The suspect who smashed Kaylee Gain’s head into the pavement claims she’s the victim

The original story was shocking: Video emerged of a fight among students in Spanish Lakes, Missouri, that culminated with an unidentified girl hurling 16-year-old Kaylee Gain onto the pavement and then slamming Gain’s head repeatedly into the ground until Gain was unconscious and seizing. Gain reportedly suffered massive brain trauma. Now, the alleged perpetrator’s family has its version of events: Yes, the 15-year-old girl charged with the crime engaged in that heinous act, but she’s the real victim here because of previous bullying.

As a refresher, here’s the video showing the ferocious beatdown the alleged perpetrator inflicted on Gain:

Appalling is a serious understatement. Once the unnamed suspect mounts Gain and goes to town on her, Gain’s head hits the pavement with the force one would see in a high-speed car crash. That she’s even still alive is amazing.  

But as noted, the suspect is now being reframed as the victim:

The family of the Missouri girl who has been charged with beating 16-year-old Kaylee Gain into unconsciousness says she is the real victim and had been “harassed and bullied” before the caught-on-video assault.

The 15-year-old’s aunt told Daily Mail that her niece – described as an honor student with a stellar record at Hazelwood East High School — was defending herself during the viral March 8 fight in Spanish Lakes, Missouri.

The accused attacker’s loved ones are asking the juvenile court system to show “compassion” for the teen and they are seeking $150,000 in donations toward her legal defense.

It’s entirely possible that the suspect was the victim of bullying. Modern public schools are brutal places.

If there really was bullying, I’m old-fashioned enough that I don’t think the problem is a physical response. When I was growing up, playground bullying was often settled with a fight—at least in elementary school. But the thing is that, back in those days, nobody got seriously hurt. There were rules.

The kids pounded each other a bit, with maybe a bruise, scratch, or bloody nose; honor was restored for the bullied kid; and the fight ended. It would have been better had there been no bullying at all, but kids are brutal creatures, and there are some things they must resolve.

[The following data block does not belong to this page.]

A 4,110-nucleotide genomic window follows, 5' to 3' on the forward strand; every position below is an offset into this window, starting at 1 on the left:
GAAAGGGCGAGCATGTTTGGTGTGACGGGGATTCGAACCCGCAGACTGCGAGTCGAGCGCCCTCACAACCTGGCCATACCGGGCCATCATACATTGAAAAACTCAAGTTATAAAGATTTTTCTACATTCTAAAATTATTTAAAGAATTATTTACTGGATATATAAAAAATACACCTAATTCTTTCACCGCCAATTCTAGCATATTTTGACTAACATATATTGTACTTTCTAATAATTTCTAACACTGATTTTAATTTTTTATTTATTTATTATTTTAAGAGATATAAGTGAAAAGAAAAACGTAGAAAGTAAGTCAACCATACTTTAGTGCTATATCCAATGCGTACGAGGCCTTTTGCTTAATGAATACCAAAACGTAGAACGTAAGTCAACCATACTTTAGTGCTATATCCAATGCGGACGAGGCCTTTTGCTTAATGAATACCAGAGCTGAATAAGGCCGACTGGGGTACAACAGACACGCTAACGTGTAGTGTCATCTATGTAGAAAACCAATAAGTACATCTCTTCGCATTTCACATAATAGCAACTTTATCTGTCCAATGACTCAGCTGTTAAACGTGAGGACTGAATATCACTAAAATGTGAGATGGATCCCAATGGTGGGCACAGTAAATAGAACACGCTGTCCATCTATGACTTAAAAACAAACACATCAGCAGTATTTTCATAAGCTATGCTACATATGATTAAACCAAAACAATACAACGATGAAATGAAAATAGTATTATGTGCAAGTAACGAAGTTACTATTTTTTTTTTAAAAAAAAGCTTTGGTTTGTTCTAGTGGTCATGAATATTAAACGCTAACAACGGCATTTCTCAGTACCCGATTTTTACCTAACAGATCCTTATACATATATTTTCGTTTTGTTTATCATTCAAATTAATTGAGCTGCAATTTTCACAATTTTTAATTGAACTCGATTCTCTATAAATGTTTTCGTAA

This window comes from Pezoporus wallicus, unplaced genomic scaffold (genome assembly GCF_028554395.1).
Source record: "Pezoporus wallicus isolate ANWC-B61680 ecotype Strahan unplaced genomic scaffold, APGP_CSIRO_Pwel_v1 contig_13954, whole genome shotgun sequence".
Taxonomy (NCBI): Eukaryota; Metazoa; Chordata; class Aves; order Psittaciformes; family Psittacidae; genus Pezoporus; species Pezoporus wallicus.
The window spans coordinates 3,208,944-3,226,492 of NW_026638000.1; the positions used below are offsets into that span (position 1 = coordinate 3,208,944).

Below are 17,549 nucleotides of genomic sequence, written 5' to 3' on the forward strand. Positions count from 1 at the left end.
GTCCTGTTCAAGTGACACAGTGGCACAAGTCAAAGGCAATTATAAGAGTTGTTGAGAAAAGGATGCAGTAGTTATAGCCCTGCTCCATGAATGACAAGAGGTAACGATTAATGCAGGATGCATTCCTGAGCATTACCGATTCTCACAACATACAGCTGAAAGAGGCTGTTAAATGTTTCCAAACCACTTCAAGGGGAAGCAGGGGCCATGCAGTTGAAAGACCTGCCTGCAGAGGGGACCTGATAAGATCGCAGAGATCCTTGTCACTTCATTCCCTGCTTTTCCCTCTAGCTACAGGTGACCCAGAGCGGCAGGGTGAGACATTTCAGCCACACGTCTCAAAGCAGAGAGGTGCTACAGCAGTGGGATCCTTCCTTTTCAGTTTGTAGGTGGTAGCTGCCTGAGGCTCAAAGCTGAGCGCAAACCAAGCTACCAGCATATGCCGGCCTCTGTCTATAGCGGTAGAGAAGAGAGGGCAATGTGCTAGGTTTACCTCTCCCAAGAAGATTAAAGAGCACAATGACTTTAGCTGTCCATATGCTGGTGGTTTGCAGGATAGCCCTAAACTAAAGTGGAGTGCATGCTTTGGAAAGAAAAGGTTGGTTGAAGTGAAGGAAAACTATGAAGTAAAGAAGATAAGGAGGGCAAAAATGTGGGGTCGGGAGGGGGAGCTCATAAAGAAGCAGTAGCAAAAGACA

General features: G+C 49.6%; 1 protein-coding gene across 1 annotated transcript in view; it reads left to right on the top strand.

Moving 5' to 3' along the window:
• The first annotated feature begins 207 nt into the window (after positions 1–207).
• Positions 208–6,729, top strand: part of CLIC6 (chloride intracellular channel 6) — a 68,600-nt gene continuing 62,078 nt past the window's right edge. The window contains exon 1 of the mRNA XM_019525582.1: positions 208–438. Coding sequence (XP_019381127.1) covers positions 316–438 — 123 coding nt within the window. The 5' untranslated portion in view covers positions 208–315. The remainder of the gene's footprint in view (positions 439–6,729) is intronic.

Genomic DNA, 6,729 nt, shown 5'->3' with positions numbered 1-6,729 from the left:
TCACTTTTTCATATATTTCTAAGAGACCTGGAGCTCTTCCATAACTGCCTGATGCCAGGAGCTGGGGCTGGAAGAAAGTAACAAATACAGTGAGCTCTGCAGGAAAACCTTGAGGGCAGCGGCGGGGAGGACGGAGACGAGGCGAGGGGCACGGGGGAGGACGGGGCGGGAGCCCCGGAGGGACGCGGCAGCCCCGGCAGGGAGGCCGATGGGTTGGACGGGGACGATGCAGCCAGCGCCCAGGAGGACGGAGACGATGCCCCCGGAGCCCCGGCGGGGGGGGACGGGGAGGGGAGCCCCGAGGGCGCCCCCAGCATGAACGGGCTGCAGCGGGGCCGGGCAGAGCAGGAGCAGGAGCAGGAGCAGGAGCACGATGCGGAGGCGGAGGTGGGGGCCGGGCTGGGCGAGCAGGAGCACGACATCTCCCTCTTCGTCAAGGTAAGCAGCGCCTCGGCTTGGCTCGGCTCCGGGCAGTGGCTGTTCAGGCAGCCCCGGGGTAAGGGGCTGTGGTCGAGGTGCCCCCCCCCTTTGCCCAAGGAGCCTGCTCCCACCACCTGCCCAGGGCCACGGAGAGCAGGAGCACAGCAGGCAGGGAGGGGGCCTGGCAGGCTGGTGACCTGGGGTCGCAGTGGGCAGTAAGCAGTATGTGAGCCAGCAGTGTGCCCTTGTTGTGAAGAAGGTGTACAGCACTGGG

By middle and high school, these fights were over. If kids weren’t in the gangs, they’d be sufficiently civilized to have alternative means of settling disputes. And on the rare occasions that things got physical (only among the boys by this point), the rules of engagement were clear: The loser cries “uncle,” and it’s over.

What young people have lost entirely is those “rules of engagement.” I was reminded of that when reading a 1938 book by D.E. Stevenson. She wrote English country romances from the 1930s through the 1960s. I find them quite comforting because they contain ravishing descriptions of British towns and countryside scenes that no longer exist and involve characters with high moral standards who, after comporting themselves with dignity and decency, earn a happy ending.

I recently read The Fair Miss Fortune, one of her weaker novels, about beautiful twins wreaking romantic havoc in a village. In one scene, Harold, one of the male romantic leads, finds himself face-to-face with a man stalking one of the twins. Roused to fury and aided by luck, he knocks out the man with a single blow. Then, still fueled by anger, he’s ready to continue fighting. Stevenson will have none of it:

The whole thing had happened so suddenly and unexpectedly that Charles and Widgett were dumbfounded. They were glued to the floor, but seeing Harold still bent upon the utter destruction of his victim, Charles sprang forward and caught his friend by the arm.

“Harold!” he cried, “You can’t hit a man when he’s down.”

And there it is: The old Western code of honor. Unless you’re engaged in mortal combat, “You can’t hit a man when he’s down.”

But we are a society without honor and without ways in which the bullied can bring the bullies to a safe reckoning. All of which means that, even if we accept as true the claim that the suspect was herself bullied, she still attempted to murder Gain. It’s probably society’s fault that she never learned how to fight fair, but perhaps marching her off to a long stretch in prison will make her a useful lesson for others.

Image: X screen grab.



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